Lafayette did not regain political prominence until revolution broke out again in 1830. Named to command the reestablished National Guard, he supported the naming of Louis Philippe as a constitutional monarch. Lafayette died in Paris on May 20, 1834. His biggest influence was as a living symbol—of friendship between France and America, and of the men who wanted a better world but could not accept terror and cruelty as the ways to bring it into being. 

 

Hope you guys like my article, leave suggestions for other articles on the comment section and don't hesitate to ask questions.  

23 comments:

J said...

who knew history could be interesting.

Matt said...

Great post! He definitely lived through and participated in a wide range of important historical events. Nice summary!

SOMS said...

nice read, my personal study of the American history has stagnated the last couple of weeks. this helps me, thanks!

Danny Murphy said...

Great post as always mate

Aaron M. Gipson said...

Such a fascinating and priceless character on the world stage. This guy does NOT get the proper recognition he deserves in the US. If you ask any random American, I bet they will tell you that Lafayette just helped a "little bit" during our revolution. Pretty crazy also how he could be so defiant with Napoleon and pretty much get away with it.

Fantastic post, sir!

Mr. Storyteller said...

@Aaron M. Gipson
That is if they even KNOW LaFayette. I don't think that if you ask a random american they'll give you a proper answer :p

Megan Hansen said...

Excellent article! The French get a hard time about their military a lot (especially on the internet, lol) but they really did make a big impact.

Anthony C said...

It is true the Americans needed a lot of help from the French in order to secure their land from the British. It's funny how this was a proxy war between the French and British very similar to how the U.S and Russia fought during the cold war.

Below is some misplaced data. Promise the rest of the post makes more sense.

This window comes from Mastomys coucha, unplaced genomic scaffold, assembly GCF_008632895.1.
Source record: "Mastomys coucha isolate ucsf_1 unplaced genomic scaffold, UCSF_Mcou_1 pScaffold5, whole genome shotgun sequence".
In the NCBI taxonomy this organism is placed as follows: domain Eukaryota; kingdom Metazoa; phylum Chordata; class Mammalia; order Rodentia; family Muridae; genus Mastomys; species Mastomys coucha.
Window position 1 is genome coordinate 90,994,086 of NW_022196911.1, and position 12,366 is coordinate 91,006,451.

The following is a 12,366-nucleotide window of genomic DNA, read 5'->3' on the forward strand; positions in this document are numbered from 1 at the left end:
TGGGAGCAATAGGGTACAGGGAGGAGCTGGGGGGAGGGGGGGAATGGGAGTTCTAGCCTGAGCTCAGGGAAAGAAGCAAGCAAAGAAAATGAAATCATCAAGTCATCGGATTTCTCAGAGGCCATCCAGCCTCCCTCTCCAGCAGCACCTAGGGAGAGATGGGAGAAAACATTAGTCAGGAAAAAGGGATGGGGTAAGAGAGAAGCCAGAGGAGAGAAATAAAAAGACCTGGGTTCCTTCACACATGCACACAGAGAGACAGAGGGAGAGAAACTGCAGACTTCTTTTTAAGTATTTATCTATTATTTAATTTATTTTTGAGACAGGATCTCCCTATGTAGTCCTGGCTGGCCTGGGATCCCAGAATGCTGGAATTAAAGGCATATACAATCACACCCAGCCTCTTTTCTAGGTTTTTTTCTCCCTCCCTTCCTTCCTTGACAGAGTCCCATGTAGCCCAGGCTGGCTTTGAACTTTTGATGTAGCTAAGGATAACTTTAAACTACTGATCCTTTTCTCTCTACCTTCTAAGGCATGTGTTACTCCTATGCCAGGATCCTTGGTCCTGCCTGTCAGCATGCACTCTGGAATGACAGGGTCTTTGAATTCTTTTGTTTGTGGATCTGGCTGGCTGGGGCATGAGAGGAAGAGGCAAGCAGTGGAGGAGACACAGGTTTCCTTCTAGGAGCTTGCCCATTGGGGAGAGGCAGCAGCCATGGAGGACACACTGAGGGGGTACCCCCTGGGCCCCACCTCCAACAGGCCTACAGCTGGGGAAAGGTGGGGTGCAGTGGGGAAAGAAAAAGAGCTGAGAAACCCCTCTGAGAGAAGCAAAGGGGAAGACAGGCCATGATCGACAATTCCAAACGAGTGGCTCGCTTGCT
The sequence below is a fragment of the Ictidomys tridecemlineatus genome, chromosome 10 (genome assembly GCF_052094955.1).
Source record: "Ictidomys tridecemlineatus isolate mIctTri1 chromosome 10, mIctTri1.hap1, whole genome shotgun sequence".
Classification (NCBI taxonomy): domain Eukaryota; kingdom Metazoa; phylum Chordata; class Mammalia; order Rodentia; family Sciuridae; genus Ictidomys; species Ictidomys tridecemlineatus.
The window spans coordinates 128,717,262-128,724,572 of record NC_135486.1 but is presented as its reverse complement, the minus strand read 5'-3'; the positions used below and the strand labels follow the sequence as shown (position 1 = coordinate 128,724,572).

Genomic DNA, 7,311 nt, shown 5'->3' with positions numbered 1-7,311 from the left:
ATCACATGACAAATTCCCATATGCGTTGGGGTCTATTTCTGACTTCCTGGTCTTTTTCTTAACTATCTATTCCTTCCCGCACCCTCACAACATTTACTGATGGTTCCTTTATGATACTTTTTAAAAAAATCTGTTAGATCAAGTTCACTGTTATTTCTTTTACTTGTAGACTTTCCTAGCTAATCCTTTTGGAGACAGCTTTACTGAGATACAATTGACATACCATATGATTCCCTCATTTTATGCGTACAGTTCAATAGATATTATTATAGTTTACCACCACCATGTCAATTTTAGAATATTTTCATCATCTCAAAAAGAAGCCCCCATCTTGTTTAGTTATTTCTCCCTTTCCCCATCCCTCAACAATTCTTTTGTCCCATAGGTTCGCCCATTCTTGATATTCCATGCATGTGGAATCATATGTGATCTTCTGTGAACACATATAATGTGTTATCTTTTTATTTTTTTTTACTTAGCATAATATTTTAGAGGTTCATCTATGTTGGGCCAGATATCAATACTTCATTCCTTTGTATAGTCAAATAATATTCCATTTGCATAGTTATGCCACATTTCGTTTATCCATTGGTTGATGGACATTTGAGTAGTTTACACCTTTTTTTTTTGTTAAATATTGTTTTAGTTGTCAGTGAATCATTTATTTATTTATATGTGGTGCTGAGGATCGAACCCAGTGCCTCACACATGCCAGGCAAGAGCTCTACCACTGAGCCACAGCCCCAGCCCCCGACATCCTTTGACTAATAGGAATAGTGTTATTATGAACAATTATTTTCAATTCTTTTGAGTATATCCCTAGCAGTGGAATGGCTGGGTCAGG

Snoopaloop~! said...

Ya the willful ignorance is virtue in USA nowadays. Was a good read I love revolutionary history, this reminded me of the patriot.

Randy! said...

great post, very interesting

Montana said...

Interestingggggg, My fav historical figure is good old Joseph Ducreaux.

PlateCaptain said...

Wow, he seemed to be involved in more important events than most people dream of. Great stuff.

SuspectX said...

Nice article. History can be very interesting :p

JuX said...

I liked you Wyatt Earp post better, but that might be because i requested it. Good post nonetheless.

Merkin said...

I didn't know that ol' Napoleon wasn't actually short.. I thought he was a dwarf or something.

Mr. Dough said...

Nice article. A very interesting character, it's a shame most people haven't heard of him.

Rolo said...

great article, I think I remember an article about some colonel in WW1 that uttered "La Fayette, we are here". nice to know we were able to repay the favor to the country he loved so much.

Wayward Disposition said...

This guy is a total BA. I wish I knew him.

Icepax_Nmir said...

I love your stories :)
This one was just as interesting as the last...

Kaneda said...

thanks, a good read this was indeed :)

Tibble said...

I thought he was short as well.

MuteMath Fan (& news junkie too!) said...

Gotta love a good post that I learn something in!

paidvacation1605 said...

These are great stories in history. What will people 100
Years from now be reading? What will they be blogging about?